Marx View on Capitalism

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Miller is a social inquirer, he sees a lot and he chooses accordingly, what was it about his character Joe Keller that makes All My Sons, written in 1947, so important to us that we are reading it in University in 2009? History speaks to the present, and this text takes us into the past to help us understand the flaws of our socio economic system of capitalism and questions the social responsibility of businesses under capitalism. Social responsibility of a business is the willingness of a business to accept responsibility for its actions and their impact on a range of stakeholders. In All My Sons, Arthur Miller narrates a story of Joe Keller, who is caught in a dilemma of choosing in between his social responsibilities and familial obligations and ends up making an unethical business decision. In this paper, in order to analyze the rightness and wrongness of Joe’s actions, I will be dwelling upon the work of Karl Marx and Milton Friedman in regards to capitalism. (I will be dwelling upon Karl Marx’s and Milton Friedman’s view of capitalism.)In this paper, I will justify Joe’s actions as either right or wrong by comparing/contrasting views of Karl Marx and Milton Friedman on capitalism.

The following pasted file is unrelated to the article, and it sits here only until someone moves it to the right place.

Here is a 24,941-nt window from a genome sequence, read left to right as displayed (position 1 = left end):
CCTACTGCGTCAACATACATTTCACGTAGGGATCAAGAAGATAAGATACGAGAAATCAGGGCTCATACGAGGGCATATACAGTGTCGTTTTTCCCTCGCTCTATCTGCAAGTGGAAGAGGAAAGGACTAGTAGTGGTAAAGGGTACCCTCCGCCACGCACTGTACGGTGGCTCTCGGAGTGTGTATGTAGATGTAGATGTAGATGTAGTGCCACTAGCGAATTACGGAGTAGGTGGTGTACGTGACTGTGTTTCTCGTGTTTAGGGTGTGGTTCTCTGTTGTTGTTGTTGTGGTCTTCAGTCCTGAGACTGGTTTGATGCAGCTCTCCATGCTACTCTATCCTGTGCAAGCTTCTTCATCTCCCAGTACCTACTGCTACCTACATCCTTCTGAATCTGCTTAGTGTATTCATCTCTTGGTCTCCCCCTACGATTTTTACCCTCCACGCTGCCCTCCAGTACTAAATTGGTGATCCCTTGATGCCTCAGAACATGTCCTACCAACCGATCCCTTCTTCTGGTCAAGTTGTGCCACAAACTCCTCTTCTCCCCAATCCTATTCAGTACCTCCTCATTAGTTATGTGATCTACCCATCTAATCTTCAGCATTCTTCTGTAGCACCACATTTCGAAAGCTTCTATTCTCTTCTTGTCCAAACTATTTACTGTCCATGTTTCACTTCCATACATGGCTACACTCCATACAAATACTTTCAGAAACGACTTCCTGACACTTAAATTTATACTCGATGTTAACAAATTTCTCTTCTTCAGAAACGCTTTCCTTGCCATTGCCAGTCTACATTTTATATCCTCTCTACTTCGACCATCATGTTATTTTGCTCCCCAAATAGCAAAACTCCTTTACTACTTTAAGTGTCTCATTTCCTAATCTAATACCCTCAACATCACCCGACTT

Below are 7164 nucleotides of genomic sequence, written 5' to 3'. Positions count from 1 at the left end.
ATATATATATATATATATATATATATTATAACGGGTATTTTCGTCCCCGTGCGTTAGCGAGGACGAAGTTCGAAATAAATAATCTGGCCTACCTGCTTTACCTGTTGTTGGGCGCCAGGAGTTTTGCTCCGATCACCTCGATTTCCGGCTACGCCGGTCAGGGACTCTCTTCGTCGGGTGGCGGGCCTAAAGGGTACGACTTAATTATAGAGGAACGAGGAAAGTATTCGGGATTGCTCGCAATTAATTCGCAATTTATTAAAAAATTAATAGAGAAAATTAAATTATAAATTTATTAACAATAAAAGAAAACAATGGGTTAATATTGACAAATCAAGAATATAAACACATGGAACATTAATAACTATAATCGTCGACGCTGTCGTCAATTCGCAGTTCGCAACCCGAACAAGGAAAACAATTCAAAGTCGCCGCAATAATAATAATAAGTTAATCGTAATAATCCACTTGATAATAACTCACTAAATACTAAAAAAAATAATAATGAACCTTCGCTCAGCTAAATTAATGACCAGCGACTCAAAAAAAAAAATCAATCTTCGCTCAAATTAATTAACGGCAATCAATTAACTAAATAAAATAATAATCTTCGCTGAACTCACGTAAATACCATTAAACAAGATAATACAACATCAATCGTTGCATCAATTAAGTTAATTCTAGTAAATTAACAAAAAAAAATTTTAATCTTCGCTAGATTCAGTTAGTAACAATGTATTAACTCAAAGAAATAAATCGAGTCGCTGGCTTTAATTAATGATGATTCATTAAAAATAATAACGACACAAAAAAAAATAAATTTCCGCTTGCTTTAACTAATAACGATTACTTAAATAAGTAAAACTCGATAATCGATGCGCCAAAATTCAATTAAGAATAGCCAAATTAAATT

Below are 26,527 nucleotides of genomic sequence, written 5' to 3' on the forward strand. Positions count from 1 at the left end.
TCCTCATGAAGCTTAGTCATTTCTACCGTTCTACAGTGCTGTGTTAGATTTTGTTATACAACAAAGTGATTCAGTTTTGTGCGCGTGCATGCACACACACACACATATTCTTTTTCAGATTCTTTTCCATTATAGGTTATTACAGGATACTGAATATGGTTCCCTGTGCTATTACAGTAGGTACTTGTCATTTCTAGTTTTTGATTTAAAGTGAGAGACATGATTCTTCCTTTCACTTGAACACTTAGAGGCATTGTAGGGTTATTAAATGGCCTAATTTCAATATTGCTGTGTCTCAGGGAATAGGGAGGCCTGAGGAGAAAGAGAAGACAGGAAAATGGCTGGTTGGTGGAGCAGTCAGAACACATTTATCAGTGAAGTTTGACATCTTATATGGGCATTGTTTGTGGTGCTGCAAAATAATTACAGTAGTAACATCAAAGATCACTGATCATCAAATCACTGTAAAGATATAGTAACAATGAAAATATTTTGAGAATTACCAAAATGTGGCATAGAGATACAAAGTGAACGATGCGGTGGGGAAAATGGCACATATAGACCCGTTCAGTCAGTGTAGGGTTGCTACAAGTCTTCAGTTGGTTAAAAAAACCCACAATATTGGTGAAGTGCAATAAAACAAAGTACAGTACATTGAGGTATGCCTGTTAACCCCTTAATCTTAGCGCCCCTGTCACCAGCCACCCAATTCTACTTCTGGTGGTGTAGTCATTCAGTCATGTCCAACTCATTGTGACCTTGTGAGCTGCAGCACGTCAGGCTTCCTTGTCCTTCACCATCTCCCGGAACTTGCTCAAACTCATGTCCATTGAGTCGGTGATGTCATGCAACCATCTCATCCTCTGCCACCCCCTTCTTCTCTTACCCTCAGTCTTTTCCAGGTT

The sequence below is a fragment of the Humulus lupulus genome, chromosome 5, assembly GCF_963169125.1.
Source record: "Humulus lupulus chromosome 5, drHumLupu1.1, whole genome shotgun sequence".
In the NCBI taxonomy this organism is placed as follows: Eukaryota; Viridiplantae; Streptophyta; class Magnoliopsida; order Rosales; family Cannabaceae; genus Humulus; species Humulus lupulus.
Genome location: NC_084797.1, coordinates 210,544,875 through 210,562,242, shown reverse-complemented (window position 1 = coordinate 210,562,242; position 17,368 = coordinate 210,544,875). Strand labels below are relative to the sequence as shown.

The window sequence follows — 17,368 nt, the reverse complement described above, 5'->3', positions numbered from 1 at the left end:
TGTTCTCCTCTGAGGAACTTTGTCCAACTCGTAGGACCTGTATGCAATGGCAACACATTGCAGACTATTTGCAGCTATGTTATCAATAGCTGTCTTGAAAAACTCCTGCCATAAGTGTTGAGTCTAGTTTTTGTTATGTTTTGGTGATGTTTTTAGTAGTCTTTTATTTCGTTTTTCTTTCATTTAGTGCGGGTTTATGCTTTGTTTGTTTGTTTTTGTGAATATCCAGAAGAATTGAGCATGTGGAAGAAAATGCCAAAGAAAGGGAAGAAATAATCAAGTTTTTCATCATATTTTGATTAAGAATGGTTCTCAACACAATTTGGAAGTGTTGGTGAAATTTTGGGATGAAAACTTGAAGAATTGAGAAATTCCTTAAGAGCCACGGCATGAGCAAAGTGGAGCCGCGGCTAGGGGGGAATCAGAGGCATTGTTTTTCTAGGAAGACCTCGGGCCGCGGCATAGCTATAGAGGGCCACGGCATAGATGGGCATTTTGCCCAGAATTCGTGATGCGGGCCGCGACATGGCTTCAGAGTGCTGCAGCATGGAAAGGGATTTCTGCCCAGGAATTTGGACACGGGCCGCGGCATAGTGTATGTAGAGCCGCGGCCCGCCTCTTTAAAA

Marx, in capital, described profit motive of capitalists as, “Accumulate, accumulate! That is Moses and the prophets!” Marx’s statement neatly explains the dilemma of Joe, who owned a manufacturing business with his partner Steve Deever and sold defective airplane parts to the US military during World War II. Joe’s unethical business conduct not only results in loss of 21 soldiers but also tiers his family apart. Joe justifies his crime by claiming that it was done for the family. Joe wanted his sons to inherit his business so that they would not have to struggle to make money. However, in quest for abundance and prosperity for his sons, Joe forgets that he is answerable to the society as a whole and it is this negligence of Joe, an ordinary man that Marx raises in his...
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